My name is Mikhail, I am 28 and live in Frankfurt. I am single. I speak Russian, Romanian (I am from Moldova) and German. I like going to church and go on different pilgrimages every year. I am also very interested in classical guitar.
My name is Anya, I am 22, come from Lithuania, and I am a student and live in Hilversum in the Netherlands. I speak Russian and English. I am very interested in monastic life. I would like to meet other young Orthodox women of my age who have the same interest.
My name is Juan, I come from Madrid and I am 27. I speak Spanish and French. I work for a bank. I am interested in the New Martyrs and would like to correspond with others about them.
My name is Tamara and I am 55. I come from Stavropol. I live in England with my daughter and English son-in-law and my two grandchildren. I only speak Russian and find English very difficult. I would like to talk to other Russian grandmothers like me.
My name is Tatiana, I am from Minsk and I am 19. I live in Brussels where I work as a chambermaid in a hotel. I speak Russian and French. I would like to contact others of my age. I like music of all sorts and enjoy singing in the Church choir. I love to read about elders like Fr Nikolai Gurianov, who had a great influence on my mother.
My name is Adrian and I live in Lausanne in Switzerland. I am 33 and married to a Russian and joined the Russian Orthodox Church five years ago. I speak French, German, English and Italian. I am very interested in Orthodoxy, but find many things difficult. I would like to speak to other men who have a similar experience.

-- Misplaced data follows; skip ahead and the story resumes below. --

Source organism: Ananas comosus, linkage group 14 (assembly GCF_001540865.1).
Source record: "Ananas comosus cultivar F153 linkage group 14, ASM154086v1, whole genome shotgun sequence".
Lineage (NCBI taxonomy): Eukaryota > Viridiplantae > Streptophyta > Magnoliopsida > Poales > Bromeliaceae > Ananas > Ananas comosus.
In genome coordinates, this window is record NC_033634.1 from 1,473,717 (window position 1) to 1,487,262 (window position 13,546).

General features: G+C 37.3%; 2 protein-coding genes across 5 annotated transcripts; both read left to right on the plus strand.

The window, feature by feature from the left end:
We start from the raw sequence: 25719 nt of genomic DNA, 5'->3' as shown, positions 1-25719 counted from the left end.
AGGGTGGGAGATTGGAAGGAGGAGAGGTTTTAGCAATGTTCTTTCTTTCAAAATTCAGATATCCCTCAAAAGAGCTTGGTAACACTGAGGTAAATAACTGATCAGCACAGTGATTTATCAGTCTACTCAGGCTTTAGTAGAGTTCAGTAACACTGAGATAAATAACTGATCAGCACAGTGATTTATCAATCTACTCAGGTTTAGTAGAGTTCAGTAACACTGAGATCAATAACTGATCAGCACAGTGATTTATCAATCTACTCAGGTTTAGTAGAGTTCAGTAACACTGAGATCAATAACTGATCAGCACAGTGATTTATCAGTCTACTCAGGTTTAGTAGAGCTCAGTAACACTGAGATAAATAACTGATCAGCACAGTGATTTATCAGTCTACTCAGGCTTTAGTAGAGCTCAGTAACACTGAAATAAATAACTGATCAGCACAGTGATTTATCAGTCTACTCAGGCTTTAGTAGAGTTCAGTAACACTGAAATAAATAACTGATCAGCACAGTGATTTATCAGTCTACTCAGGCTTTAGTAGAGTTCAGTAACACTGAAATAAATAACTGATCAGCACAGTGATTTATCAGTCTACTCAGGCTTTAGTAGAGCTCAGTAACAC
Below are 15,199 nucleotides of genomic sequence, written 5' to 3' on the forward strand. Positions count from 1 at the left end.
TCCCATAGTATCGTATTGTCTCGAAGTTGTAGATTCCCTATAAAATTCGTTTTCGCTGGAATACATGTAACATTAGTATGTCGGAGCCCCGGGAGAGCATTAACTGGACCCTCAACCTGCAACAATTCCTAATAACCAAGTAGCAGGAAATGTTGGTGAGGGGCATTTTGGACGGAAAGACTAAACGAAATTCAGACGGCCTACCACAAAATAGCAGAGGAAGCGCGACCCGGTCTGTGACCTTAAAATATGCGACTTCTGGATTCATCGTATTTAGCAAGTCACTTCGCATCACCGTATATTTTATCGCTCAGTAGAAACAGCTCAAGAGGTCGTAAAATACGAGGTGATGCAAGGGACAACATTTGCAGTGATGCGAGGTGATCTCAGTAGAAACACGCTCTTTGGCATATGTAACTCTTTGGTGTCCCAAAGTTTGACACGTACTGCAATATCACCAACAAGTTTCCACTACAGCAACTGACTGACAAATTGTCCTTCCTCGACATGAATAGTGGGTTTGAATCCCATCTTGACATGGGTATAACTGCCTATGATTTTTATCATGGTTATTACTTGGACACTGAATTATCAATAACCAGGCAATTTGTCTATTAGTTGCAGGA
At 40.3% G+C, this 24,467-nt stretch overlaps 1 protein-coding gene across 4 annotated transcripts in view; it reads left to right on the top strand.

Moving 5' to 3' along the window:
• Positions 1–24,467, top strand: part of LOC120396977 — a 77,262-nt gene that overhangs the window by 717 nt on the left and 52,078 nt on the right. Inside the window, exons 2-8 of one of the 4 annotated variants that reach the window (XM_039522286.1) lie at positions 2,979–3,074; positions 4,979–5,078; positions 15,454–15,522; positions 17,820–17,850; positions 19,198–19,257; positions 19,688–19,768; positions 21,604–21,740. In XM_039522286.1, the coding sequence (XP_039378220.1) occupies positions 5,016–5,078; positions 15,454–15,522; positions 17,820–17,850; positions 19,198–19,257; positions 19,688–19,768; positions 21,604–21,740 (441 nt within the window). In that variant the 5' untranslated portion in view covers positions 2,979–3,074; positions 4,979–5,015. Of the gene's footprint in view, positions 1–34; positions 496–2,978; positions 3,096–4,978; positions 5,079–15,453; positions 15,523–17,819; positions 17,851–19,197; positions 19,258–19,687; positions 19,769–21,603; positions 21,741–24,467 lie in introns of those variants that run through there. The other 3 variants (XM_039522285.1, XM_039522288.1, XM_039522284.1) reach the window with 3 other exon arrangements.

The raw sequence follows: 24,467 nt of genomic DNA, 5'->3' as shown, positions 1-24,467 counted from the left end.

My name is Ludmila, I am from Kazakhstan and am 48. I live in a tiny village in the east of France. My husband is Catholic, but never goes to his church, and we have one daughter. I only get to church with her four times a year in Paris. I speak Russian to my daughter, but she answers me in French. I feel isolated, please can you contact me?
My name is Alexander and I live in Vienna. I am 23. I speak fluent Russian and German. My father is Austrian and my mother is from Volgograd. I want to contact others who are bicultural and bilingual and also learn more about our Faith. I work in a restaurant here and love cooking.
My name is Antony and I am Russian from Estonia. I now live in Sweden and work for an engineering company. I am 29 and I speak Russian, Swedish and English. I travel a lot for my job. I would like to found a family. I go to church at least twice a week and am very interested in history.
My name is Svetlana. I am from Lvov in the Ukraine and I am 31. I now live in Dublin. I speak Ukrainian and Russian. I am married to an Irishman, who is very nice but does not understand that I am very isolated because my Ukrainian friends are all Uniats and only I am Orthodox. I would like to speak to others in the same situation.
We repeat: All the above are fictional.
Of course, the creation of such a site requires technical expertise (I have none) and also there are issues of privacy.
I have thrown a stone into a pond. Stones sink. But they also make a splash and ripples. I hope that some have heard the splash and can see the ripples.
10 June 2011